I recently read Randy Pausch's Last Lecture. It's a poignant book written by a Carnegie Mellon Computer Science professor who was diagnosed with pancreatic cancer and given just a few months to live. In the book Pausch talks about his life and some very simple lessons he's learned that he passes along to his children and to the rest of us.
The chapters are brief but Pausch packs a lot into them. My three favorites, I think, are the chapters on Thank You Notes, Gratitude and Apologies. Anyone who has teenage children will find what Pausch has to offer here worth passing on to their kids.
For example on apologies he says this:
Apologies are not pass/fail. I always told my students: When giving an apology, any performance lower than an A really doesn't cut it. Half-hearted or insincere apologies are often worse than not apologizing at all because recipients find them insulting. If you've done something wrong in your dealings with another person, it's as if there's an infection in your relationship. A good apology is like an antibiotic; a bad apology is like rubbing salt in the wound.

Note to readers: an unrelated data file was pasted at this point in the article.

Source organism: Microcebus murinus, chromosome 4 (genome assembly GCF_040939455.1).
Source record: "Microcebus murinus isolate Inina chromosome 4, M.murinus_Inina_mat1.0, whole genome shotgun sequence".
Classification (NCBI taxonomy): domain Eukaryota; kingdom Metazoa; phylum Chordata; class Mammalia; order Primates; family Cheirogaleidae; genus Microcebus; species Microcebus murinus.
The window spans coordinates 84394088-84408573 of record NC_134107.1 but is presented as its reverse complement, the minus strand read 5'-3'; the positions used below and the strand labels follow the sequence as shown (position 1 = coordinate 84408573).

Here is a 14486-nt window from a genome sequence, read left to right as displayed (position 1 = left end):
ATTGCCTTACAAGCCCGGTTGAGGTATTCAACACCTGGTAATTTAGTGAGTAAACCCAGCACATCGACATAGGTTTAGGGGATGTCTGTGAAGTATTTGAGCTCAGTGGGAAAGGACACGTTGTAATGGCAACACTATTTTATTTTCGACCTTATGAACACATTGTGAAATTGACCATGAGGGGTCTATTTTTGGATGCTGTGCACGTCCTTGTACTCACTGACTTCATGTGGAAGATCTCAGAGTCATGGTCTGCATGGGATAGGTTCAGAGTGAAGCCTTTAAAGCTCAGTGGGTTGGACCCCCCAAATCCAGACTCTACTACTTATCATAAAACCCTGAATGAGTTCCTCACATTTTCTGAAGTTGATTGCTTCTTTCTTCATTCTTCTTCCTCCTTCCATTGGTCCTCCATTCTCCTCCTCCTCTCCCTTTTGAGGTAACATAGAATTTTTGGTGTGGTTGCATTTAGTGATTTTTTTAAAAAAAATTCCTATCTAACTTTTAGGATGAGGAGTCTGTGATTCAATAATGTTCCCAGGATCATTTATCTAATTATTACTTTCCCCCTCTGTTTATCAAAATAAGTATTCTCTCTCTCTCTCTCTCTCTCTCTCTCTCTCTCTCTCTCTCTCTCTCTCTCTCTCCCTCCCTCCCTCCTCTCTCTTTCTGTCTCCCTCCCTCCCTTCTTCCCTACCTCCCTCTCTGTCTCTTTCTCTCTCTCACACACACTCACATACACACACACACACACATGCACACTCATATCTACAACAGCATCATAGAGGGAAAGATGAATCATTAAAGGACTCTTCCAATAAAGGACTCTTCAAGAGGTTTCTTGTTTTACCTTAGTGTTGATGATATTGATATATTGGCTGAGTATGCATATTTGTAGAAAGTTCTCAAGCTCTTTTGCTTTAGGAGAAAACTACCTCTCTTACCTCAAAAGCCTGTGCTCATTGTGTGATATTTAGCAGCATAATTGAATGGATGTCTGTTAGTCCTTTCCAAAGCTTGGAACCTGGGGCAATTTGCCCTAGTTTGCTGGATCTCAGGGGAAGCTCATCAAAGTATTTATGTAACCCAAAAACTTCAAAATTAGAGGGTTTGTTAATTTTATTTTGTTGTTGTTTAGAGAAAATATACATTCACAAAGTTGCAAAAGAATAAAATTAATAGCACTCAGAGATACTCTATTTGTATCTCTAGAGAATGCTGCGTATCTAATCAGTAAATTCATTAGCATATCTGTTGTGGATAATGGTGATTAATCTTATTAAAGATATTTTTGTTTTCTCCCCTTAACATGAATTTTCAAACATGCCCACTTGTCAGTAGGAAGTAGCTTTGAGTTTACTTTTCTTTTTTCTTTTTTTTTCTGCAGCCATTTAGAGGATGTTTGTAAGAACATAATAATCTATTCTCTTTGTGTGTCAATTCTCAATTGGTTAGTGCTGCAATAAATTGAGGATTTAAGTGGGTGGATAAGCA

He goes on to give examples of two classic bad apologies:
1. "I'm sorry you feel hurt by what I've done." (This is an attempt at an emotional salve but it's obvious you don't want to put any medicine in the wound.)
2. "I apologize for what I did, but you also need to apologize to me for what you've done." (That's not giving an apology. That's asking for one.)
And then he offers this:
Proper apologies have three parts:
1. What I did was wrong.
2. I feel badly that I hurt you.
3. How do I make this better.
Good stuff. If you've ever gotten a huffy "Well, I'm sorrrrry" from a teenager when you were hoping for a sincere apology then you'll immediately see the value of Pausch's little homily.RLC